Dorion Mode - A blog by Robinson Dorion.

March 18, 2023

[Event] The Fundamentals of Bitcoin at Towerlab

Filed under: JWRD — Robinson Dorion @ 21:00

Just under a year ago, Towerbank announced publicly they'd open accounts and facilitate fiat banking services(i) for people who use math and electricity to communicate value, y'know Bitcoin.(ii) At the Blockchain Summit here July last, they announced they would, at some point in the future, accept Bitcoin as collateral for fiat loans. Then, in the autumn, they partnered with Rodrigo Icaza and his Blockchain Space to convert space in their El Dorado branch office into a coworking area, called Towerlab, where they'd be holding regular educational and networking events. Jacob and I were invited to an inauguration event the last week of January at which point I learned, along with others in the audience,(iii) I'd be giving a presentation on the Fundamentals of Bitcoin on March 23rd.

Here, they made a flier :


Let's breakdown further these aforementioned fundamentals :

  • How do Bitcoins come into existence ?
  • How are Bitcoins stored and transacted ?
  • How are disputes resolved in a decentralized, Peer to Peer, network ?
  • What protocol risks does Bitcoin face ?(iv)
  • Why is Bitcoin the strongest extant system for protecting property rights ?
  • If I want to be the best Bitcoiner I can be, how should I go about it ?


  • Time & Date : 6pm on Thursday, March 23rd, 2023
  • Location : Towerbank, Avenida Miguel A. Brostella, El Dorado. Here's a link to g00gle maps.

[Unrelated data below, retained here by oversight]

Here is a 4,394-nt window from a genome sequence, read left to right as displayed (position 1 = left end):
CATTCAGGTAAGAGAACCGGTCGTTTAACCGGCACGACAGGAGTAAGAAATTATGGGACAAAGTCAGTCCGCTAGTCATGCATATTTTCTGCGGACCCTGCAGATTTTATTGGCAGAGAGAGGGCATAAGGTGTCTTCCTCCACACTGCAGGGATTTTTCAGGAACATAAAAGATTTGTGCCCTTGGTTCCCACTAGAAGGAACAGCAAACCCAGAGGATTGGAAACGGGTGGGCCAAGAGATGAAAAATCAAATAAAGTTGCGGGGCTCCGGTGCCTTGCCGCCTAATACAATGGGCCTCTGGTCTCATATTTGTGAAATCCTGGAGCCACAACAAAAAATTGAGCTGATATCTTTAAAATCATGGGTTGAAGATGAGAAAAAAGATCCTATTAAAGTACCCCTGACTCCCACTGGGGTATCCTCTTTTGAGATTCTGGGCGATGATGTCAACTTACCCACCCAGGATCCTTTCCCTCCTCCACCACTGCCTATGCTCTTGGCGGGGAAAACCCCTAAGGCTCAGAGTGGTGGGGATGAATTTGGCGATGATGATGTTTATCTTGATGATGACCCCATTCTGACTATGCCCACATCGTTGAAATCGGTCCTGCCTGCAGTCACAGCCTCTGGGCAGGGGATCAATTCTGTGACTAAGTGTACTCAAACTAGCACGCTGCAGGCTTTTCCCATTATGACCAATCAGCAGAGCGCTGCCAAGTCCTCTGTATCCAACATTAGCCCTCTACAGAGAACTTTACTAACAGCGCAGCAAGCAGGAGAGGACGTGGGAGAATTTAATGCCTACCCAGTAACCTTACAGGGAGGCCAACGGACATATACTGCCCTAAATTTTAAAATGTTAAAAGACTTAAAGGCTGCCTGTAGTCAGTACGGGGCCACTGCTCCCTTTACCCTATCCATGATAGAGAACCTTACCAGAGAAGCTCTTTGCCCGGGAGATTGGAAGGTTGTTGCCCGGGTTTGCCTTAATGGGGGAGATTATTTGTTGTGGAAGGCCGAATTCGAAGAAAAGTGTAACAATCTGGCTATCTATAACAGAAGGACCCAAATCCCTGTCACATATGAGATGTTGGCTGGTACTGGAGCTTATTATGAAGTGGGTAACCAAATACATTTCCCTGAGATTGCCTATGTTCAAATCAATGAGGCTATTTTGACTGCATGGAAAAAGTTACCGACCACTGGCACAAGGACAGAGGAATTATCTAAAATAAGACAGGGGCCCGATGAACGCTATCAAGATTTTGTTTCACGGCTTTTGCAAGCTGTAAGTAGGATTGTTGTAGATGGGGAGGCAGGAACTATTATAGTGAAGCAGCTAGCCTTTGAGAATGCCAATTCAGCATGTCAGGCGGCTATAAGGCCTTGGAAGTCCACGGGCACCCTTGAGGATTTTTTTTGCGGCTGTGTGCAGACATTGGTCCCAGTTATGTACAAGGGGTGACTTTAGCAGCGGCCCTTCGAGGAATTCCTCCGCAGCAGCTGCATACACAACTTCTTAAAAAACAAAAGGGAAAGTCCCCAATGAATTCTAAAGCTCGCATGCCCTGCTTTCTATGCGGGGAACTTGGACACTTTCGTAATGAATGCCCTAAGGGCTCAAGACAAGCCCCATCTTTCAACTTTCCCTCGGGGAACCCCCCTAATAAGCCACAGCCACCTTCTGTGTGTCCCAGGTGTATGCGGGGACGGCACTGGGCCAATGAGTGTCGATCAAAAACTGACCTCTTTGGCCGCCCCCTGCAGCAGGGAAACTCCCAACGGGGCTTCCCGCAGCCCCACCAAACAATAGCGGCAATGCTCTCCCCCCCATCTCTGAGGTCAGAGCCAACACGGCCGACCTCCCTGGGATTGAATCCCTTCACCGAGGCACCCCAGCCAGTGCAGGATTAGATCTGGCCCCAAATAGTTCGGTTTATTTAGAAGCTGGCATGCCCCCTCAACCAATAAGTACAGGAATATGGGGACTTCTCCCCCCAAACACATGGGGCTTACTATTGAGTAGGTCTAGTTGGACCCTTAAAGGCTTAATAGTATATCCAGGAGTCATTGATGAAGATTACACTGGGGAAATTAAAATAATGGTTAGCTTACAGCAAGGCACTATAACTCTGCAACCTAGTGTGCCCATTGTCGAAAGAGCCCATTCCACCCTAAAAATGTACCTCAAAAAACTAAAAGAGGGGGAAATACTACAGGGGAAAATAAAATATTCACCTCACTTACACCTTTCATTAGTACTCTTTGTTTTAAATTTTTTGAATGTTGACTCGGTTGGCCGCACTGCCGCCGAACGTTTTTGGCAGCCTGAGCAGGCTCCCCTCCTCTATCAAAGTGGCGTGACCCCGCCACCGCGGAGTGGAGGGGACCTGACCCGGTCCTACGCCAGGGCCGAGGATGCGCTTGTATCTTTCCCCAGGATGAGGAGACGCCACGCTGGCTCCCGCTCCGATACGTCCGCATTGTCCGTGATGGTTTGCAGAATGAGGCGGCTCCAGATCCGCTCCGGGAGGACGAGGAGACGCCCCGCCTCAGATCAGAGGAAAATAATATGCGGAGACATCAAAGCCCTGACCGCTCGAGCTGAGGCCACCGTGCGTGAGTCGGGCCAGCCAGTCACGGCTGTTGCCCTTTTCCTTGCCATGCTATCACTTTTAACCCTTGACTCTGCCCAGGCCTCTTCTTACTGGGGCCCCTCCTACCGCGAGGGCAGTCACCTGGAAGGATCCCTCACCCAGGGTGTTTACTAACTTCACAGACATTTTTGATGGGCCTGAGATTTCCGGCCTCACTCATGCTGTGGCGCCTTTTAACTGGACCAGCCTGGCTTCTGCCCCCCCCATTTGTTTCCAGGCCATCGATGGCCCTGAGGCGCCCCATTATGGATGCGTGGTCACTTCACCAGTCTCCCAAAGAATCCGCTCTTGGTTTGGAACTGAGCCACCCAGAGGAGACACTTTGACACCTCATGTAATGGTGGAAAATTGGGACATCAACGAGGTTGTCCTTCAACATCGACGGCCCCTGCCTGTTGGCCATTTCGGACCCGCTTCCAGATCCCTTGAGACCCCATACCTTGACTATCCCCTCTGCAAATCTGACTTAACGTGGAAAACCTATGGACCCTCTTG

• Format : 45 minute presentation followed by Questions, Answers and Networking.
  • Language : English.(v)
  • Cost : free, open to the public, though the space is limited to about 50 people, so RSVP ASAP.
  • RSVP : submit the JWRD Computing Contact Form or use Eventbrite.

I'm looking forward to seeing you there. Salud !

Update : the video recording is now available for download (part 1 and part 2), as well as the presentation slides.

And a pic, minus a few of the camera shy :


  1. Panama has been placed on various colored lists by the bankrupt socialists to the north who control the correspondent banking network because the Isthmian Republic's asset protection laws were written too well and the bankrupt parties don't like the competition. Thus the socialist have done what they always do when they want to level the field so their stupidity might last just a little longer : attack the fungibility of the currency. In a futile attempt to get off the various colored lists, various banks have become quite allergic to business and since Bitcoin is also competition for the lulzy list makers, it's often the case people lose their accounts if the banks get wind they communicate value with math and electricity. Pecunia non olet will win in the end, it always does. [^]
  2. Apparently they're chain agnostic so they also welcome people who identify with "Crypto", "DeFi" and I'm not keeping up with all the new marketing buzzwords these days, I'm sure there are more. [^]
  3. In this case it's better to be volunteered than passed over, I'd say. [^]
  4. That's right, it won't be a rosy tinted glasses presentation. While I'll cover the many strengths, I'll also shine light on the few weaknesses and sharp edges Bitcoiners might run into. I'm not there to push a sale onto anyone --in fact keeping the wrong people away is nearly as important as bringing the right people in. I'm showing up to explain things how I understand them after 9 years* of due diligence and practice and let those with ears hear.